Senior Citizen's Guide digital books
Senior Citizen's Guide

Geriatric Medicine
Is it Time to See a Specialist?

Are you starting to have trouble making it up the stairs in your home? Is it difficult for you to hear conversations or the television? Have you been "feeling your age" lately and suffering from more aches and pains? Does it seem like you just can't remember things anymore?

Many seniors resign themselves to feeling poorly because they believe their problems are just a natural part of growing older. But aging should not be synonymous with discomfort. Problems that you experience may be due to illness or injury, but they are never due to your age alone.

If you aren't feeling as healthy and independent as you'd like to be, a geriatrician may be able to recommend ways to change your healthcare or daily routine to get you back to feeling like your old self.

Geriatricians are doctors who are board certified in internal medicine or family medicine and have additional training and certification in caring for the elderly. Because geriatricians have general medical training, you may be able to select a geriatrician as your primary care physician. Other geriatricians may act as consultants to your primary care physician.

Geriatricians are trained to deal with memory loss, sleep problems, trouble with balance and falls, arthritis, osteoporosis, and other conditions that older adults often need help with.

For many seniors, it can be a challenge to keep track of a variety of medications and make sure that none of the drugs interact with each other in a harmful way. Drug interactions are often the cause of illnesses for older people. Geriatricans can offer guidance in managing medications.

However, geriatricians do more than diagnose and treat health problems that are common among seniors. Geriatricians collect information about their patients' lifestyles, family and community support networks, and health data to form the "big picture" of each patient's overall level of functioning.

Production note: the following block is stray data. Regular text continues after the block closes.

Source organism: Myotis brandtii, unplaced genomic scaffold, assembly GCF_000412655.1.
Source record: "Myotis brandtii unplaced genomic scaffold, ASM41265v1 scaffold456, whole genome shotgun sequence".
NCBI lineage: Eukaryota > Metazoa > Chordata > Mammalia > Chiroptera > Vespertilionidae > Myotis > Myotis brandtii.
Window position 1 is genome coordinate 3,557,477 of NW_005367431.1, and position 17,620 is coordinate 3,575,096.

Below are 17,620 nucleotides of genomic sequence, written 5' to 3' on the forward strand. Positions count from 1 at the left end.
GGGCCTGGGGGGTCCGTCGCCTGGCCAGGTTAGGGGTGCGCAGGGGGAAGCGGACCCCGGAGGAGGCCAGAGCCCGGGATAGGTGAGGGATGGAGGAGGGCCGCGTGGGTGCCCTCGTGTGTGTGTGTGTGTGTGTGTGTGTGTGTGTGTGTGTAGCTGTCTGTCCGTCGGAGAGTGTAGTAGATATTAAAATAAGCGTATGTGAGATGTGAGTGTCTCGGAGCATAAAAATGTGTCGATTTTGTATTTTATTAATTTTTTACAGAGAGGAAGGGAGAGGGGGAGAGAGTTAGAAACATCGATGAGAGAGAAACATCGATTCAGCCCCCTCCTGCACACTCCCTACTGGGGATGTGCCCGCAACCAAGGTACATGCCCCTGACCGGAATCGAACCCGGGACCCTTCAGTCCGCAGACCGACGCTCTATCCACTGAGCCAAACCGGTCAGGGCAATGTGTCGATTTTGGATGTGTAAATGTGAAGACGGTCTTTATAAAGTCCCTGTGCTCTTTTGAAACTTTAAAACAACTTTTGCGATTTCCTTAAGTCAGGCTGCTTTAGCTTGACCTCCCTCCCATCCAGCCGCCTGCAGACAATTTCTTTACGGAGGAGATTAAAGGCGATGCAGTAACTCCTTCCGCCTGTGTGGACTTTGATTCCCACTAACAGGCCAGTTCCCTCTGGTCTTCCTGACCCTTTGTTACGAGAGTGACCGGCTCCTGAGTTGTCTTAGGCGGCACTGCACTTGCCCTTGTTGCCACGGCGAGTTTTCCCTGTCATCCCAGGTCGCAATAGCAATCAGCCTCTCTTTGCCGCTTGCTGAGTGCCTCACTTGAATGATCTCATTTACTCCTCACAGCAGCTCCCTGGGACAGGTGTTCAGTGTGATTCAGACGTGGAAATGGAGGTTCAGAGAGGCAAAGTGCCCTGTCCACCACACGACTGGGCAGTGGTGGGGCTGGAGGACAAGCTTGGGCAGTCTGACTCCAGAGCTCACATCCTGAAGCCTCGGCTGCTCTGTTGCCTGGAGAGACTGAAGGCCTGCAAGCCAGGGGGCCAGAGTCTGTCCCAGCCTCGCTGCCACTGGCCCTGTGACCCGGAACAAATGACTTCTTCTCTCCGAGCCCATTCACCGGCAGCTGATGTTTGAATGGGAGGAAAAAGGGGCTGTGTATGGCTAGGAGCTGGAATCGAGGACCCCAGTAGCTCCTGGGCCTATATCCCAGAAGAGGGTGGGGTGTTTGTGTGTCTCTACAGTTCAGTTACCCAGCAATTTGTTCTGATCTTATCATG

Patients who are gradually becoming more frail and are starting to have trouble getting around on their own may benefit from having a geriatric assessment, in which a geriatrician evaluates their entire health and recommends ways to help the senior function as independently as possible. These recommendations are then shared with your primary care physician and the rest of your health care team.

Geriatricians help patients and their families determine how long they can remain in their own homes without assistance and what type of assistance is appropriate when patients do need some extra help with every day activities.

The job of a geriatrician is to provide you with information to help you stay as healthy and independent as possible and to make recommendations about health care and lifestyle options.

If you've been told that your health problems are just part of getting older, you may want to seek a second opinion from a geriatrician and ask how lifestyle, diet and medication changes could help you feel better.

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